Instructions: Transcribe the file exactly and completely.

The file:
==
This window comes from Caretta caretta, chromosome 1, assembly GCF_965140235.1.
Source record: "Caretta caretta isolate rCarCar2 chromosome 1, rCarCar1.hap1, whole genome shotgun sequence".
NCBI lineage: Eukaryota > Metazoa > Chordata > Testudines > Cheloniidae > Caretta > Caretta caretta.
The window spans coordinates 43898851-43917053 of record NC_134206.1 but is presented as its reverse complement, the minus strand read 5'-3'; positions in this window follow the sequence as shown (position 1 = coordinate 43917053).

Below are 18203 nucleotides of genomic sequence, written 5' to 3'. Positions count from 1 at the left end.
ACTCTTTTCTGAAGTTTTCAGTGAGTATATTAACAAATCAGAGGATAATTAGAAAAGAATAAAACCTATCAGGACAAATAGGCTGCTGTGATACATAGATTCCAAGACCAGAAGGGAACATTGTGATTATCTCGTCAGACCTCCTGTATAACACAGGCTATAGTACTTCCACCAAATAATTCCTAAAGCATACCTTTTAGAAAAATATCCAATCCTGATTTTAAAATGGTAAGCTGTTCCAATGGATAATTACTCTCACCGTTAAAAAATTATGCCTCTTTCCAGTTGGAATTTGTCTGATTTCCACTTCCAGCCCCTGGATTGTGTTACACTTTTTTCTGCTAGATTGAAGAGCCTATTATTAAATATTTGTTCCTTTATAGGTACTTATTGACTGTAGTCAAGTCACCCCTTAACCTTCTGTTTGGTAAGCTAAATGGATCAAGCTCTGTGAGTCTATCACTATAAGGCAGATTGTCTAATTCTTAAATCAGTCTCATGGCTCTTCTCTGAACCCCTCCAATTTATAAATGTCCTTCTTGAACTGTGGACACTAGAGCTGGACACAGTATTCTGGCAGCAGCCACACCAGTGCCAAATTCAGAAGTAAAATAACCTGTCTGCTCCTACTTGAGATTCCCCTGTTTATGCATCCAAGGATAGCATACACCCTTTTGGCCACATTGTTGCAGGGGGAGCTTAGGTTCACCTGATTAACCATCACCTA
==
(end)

This window comes from Caretta caretta, chromosome 1, assembly GCF_965140235.1.
Source record: "Caretta caretta isolate rCarCar2 chromosome 1, rCarCar1.hap1, whole genome shotgun sequence".
NCBI lineage: Eukaryota > Metazoa > Chordata > Testudines > Cheloniidae > Caretta > Caretta caretta.
The window spans coordinates 43898851-43917053 of record NC_134206.1 but is presented as its reverse complement, the minus strand read 5'-3'; positions in this window follow the sequence as shown (position 1 = coordinate 43917053).

Below are 18203 nucleotides of genomic sequence, written 5' to 3'. Positions count from 1 at the left end.
ACTCTTTTCTGAAGTTTTCAGTGAGTATATTAACAAATCAGAGGATAATTAGAAAAGAATAAAACCTATCAGGACAAATAGGCTGCTGTGATACATAGATTCCAAGACCAGAAGGGAACATTGTGATTATCTCGTCAGACCTCCTGTATAACACAGGCTATAGTACTTCCACCAAATAATTCCTAAAGCATACCTTTTAGAAAAATATCCAATCCTGATTTTAAAATGGTAAGCTGTTCCAATGGATAATTACTCTCACCGTTAAAAAATTATGCCTCTTTCCAGTTGGAATTTGTCTGATTTCCACTTCCAGCCCCTGGATTGTGTTACACTTTTTTCTGCTAGATTGAAGAGCCTATTATTAAATATTTGTTCCTTTATAGGTACTTATTGACTGTAGTCAAGTCACCCCTTAACCTTCTGTTTGGTAAGCTAAATGGATCAAGCTCTGTGAGTCTATCACTATAAGGCAGATTGTCTAATTCTTAAATCAGTCTCATGGCTCTTCTCTGAACCCCTCCAATTTATAAATGTCCTTCTTGAACTGTGGACACTAGAGCTGGACACAGTATTCTGGCAGCAGCCACACCAGTGCCAAATTCAGAAGTAAAATAACCTGTCTGCTCCTACTTGAGATTCCCCTGTTTATGCATCCAAGGATAGCATACACCCTTTTGGCCACATTGTTGCAGGGGGAGCTTAGGTTCACCTGATTAACCATCACCTA